Nomasamson was from Lesotho. All her documents were burned and now the South African government is standing far away. “The family cannot move the body or issue a date when they can lay her at peace with dignity. The people are in trauma already,” explained Bonono, “Now they have lost what little they had. That is why you find many people committing suicide in the shacklands. They can’t take it anymore…Why can’t we be served on a basic level as human beings?”
With overcrowding, poor infrastructure and limited resources, the living conditions are a daily challenge and, evident from the recent fire, are even life threatening. “We are burning because of the conditions we live under. These become more dangerous when winter starts and people are forced to go and connect themselves. We do not have access to land, decent housing and the dignity we, [like all human beings], deserve. Houses are built very close to one another. Unemployment imposes poverty on us,” said Bonono.
Those like Nqobile Nzuza, who stand up for a better life, face equally dangerous situations. Explaining the prevailing realities, Bonono stated that, “We have a corrupt government with leaders that are looters from their own poor people. When we stand up, start questioning and talking about how we are oppressed by the state together with the ruling party, we become the enemy and the threat. They look for us and want to assassinate us.”
Another two leaders of the movement were assassinated here. In 2013, the Chairperson in Cato Crest, Nkululeko Gwala was one of them. Bonono shared that, “Nkululeko Gwala was the strongest leader and would participate in most of the projects. He had a lot of information on how the houses were being sold and what the leaders and councilors did to take the houses and give it to their families. Nkululeko was assassinated because he decided to be on Abahlali’s side. Qumbela was also assassinated here because he stood up firm against corruption.”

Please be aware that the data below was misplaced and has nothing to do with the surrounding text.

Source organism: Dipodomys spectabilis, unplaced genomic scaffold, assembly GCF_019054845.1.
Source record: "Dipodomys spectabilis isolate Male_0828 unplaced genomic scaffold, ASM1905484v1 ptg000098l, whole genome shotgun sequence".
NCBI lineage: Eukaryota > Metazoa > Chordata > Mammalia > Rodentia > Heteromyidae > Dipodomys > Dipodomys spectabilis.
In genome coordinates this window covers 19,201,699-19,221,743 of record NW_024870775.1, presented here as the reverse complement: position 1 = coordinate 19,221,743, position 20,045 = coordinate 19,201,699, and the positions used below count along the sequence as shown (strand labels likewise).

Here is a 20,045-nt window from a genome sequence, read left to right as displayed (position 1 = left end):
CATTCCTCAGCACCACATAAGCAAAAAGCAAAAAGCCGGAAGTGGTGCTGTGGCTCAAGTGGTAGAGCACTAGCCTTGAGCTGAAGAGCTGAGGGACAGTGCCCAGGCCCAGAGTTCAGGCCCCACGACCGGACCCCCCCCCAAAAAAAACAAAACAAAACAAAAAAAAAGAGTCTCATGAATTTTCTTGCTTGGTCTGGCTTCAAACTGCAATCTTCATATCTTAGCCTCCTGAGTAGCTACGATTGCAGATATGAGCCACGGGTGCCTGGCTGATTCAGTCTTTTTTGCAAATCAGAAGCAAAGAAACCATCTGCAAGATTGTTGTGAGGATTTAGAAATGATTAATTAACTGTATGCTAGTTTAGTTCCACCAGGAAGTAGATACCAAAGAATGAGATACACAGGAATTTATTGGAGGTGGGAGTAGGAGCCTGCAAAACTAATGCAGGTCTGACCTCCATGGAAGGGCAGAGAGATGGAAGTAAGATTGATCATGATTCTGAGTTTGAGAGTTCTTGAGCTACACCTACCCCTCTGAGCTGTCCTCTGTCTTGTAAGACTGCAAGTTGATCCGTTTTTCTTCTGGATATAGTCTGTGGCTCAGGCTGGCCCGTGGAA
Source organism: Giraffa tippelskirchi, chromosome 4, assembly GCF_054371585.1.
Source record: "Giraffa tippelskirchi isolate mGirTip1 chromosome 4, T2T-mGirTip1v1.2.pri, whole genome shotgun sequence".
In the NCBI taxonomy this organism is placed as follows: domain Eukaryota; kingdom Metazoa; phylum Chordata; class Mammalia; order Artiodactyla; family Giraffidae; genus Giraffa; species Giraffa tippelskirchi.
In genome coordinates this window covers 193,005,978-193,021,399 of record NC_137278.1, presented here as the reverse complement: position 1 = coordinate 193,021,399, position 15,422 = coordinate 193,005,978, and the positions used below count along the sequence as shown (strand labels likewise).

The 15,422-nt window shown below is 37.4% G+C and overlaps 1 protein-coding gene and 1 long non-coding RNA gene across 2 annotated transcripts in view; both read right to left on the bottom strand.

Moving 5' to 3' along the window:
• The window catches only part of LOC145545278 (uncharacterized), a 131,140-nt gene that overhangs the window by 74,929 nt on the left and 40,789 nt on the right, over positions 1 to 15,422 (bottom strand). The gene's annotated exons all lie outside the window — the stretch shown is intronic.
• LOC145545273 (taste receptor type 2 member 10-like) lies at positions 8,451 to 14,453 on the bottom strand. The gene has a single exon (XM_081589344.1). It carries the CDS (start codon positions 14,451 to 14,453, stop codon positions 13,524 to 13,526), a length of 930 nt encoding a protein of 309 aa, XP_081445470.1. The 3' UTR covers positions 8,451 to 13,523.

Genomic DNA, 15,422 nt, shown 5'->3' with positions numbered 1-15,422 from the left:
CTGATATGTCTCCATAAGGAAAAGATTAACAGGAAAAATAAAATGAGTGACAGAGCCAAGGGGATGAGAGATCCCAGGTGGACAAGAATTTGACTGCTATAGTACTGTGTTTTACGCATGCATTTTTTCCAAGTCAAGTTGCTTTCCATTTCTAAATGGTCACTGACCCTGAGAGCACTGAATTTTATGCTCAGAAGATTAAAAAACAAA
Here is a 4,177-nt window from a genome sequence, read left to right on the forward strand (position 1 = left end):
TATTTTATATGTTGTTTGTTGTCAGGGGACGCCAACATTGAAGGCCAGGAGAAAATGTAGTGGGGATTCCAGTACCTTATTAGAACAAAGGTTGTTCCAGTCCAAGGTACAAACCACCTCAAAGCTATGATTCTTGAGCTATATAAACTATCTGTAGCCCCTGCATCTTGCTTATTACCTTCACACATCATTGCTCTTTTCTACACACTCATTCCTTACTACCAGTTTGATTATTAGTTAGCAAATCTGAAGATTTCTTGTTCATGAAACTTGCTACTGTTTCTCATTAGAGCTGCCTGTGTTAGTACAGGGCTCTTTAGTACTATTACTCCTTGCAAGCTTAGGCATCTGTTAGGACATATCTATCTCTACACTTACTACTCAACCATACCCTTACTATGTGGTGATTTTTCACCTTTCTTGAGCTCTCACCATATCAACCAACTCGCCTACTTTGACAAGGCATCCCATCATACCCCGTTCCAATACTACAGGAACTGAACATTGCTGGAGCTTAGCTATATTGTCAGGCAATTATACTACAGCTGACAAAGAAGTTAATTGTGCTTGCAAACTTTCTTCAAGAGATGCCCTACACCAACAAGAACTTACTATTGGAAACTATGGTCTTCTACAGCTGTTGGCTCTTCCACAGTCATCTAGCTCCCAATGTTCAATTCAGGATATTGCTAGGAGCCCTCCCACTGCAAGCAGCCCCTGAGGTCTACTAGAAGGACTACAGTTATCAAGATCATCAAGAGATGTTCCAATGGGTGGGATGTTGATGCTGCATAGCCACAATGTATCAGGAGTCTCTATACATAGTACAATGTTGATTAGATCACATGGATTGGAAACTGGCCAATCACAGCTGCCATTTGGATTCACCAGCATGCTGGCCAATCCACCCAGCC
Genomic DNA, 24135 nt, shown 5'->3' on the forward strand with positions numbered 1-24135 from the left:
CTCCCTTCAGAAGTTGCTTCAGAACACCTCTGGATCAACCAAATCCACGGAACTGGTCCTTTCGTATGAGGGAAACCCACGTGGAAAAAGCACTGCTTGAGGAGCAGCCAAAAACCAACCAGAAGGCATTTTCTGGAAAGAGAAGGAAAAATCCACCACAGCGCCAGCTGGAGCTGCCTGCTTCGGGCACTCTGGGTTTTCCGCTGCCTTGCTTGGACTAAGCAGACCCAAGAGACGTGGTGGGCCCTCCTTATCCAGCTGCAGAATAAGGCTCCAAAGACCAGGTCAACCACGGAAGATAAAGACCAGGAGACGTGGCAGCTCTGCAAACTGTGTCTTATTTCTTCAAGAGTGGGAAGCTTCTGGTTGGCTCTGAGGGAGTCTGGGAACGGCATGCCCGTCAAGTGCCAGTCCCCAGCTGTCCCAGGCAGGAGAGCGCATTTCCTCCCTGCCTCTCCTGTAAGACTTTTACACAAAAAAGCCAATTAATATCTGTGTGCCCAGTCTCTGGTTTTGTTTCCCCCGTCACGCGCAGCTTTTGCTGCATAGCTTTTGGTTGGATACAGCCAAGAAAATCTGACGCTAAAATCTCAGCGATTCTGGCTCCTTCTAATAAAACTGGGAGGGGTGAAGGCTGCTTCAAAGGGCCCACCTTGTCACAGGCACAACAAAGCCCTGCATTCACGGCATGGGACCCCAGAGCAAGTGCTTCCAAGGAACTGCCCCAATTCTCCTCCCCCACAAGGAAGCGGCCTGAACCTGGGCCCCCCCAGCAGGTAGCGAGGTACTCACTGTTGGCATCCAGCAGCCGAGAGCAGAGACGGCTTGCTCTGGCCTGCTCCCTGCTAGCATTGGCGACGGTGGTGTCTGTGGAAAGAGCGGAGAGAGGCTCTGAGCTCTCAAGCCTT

A moment of silence but a lifetime of struggle
As a social movement, Abahlali is sustained by members, friends and comrades. The community hall they built in Cato Crest is functioning as a shelter for the community affected by the fire. Women and men are sleeping side by side in this hall. Abahlali has through solidarity from friends and comrades organized blankets and groceries.
Despite the unending challenges, the movement recently made an important victory in the court of international public opinion. Abahlali is celebrating their President S’bu Zikode for being awarded the Global Per Anger Prize.
“We are recognized by other countries but here in South Africa we are not recognized by our own government,” said Bonono. “We will not fool ourselves that there is freedom. This weekend we will mourn, but, we will also celebrate 15 years and the global Per Anger Prize.”
The Pan Africanism Today Secretariat coordinates popular education programs, international solidarity and research collaboration aimed at unifying and strengthening the work of trade unions, social movements, peasant groups and progressive organizations on the African continent.